Joshua Muravchik and Charles P. Szrom address this vital question directly in their article in the February issue of Commentary. The importance of this question is well summarized in a quote they provide from Daniel Pipes: “radical Islam is the problem and moderate Islam the solution.” That is, it is wrong to treat all the followers of the Prophet as if they were terrorists or their supporters (the way Samuel Huntington and Sir Bernard Lewis do); it is equally mistaken to view Islam as a religion of peace, which is sometimes “hijacked” by terrorist to justify their act (as President Bush pronounced). It is an empirical fact of considerable ethical and political import that Muslims—like followers of all other major belief systems, religious and secular—differ greatly from one another. Some could make good allies; some, sadly, are unavoidable enemies. The key question is: who is who?
To proceed, it is essential to define the line that separates those Muslims we can readily live and work with (especially to hold at the bay the dangerous ones) from those we cannot. Muravchik and Szrom draw the line between moderates and radicals, which is good enough until they utterly blur that line by drawing it at different ideological divides; sometimes within the same sentence, often in the same paragraph. The issue is not that the editors at Commentary were asleep when they failed to ask for minimal clarity–muddled articles are all too common. The issue runs much deeper. It reflects the authors’ (and the publication’s) support for the Neo Cons’ major thesis: that one cannot be a Partner in Peace without being a liberal democrat.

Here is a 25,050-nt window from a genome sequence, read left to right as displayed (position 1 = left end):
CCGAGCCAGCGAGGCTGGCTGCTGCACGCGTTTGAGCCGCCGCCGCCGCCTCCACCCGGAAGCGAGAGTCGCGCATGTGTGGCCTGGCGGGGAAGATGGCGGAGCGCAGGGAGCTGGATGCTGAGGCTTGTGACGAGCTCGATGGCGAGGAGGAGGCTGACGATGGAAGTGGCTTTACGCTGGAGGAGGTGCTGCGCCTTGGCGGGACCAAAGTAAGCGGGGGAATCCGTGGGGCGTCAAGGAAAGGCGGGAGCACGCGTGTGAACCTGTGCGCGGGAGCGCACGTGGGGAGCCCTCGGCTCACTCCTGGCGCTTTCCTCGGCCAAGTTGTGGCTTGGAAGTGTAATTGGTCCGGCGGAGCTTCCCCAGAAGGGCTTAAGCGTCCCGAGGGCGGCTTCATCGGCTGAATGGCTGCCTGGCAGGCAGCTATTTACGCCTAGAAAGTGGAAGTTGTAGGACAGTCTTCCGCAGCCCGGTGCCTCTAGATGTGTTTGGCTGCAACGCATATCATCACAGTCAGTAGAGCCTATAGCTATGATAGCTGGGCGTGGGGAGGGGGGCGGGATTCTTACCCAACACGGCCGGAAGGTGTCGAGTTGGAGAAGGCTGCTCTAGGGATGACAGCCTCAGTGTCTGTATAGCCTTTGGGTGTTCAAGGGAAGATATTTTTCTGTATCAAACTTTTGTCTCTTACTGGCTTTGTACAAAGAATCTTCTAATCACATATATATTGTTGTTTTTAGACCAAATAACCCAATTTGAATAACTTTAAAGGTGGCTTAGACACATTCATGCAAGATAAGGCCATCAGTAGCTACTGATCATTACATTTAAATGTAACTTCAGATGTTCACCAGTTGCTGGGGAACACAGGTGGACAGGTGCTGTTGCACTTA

The major line that divides moderates from extremeists is between those who support terrorism, the invasion of other nations, and military nuclear programs, and-- those who reject violence but do not necessarily favor a Western-style democracy and the full plethora of human rights or secular regimes. Indeed, many of these moderate, non violent Muslims favor religious life and polities. (For detailed statistical evidence showing that the majority of Muslims in Indonesia, Bangladesh, Malaysia and Algeria—some of the largest Muslim countries—are moderate but devout, see Part III of Security First).
In short, if one seeks peace and security, but believes that we can live with nations that have different regimes and sets of beliefs than Western ones (e.g., China and Cuba), the definition of moderates as non-violent (but no more) is essential. This does not mean that one ought to stop promoting democracy and human rights by non lethal means, however the basic litmus test is forswearing the sword, not the word.
With this in mind, let us visit what Muravchik and Szrom have to say. Sometimes the authors seem to be right on, such as where they state:
…when we speak of moderate Muslims as a counterweight to extremists…what we seek has nothing to do with the ardor of their religious convictions. …Muslims may still hope and pray for the eventual recognition by all mankind of the truth of Muhammad’s message…but they may not take up the sword to hasten the advent of that goal or pursue disputes among or within countries by violent means.
However, they fall off track where they propose a six question test that must be passed in order for any group to merit US cooperation and support. Still, two of these questions are on the right track (e.g., “does it eschew violence in pursuit of its goals?”; “does it condemn terrorism?”). The other four, however, depart from this mode of thinking: “Does it both espouse democracy and practice democracy within its own structures?” “Does it advocate equal rights for minorities?” “Does it advocate equal rights for women?” “Does it accept a pluralism of interpretation within Islam?”
To set the bar that high is to leave most Muslims on the wrong side of the divide. At least one should separate the minimal demands (no support for violence) from the much more demanding ones (embracing our kind of values and politics).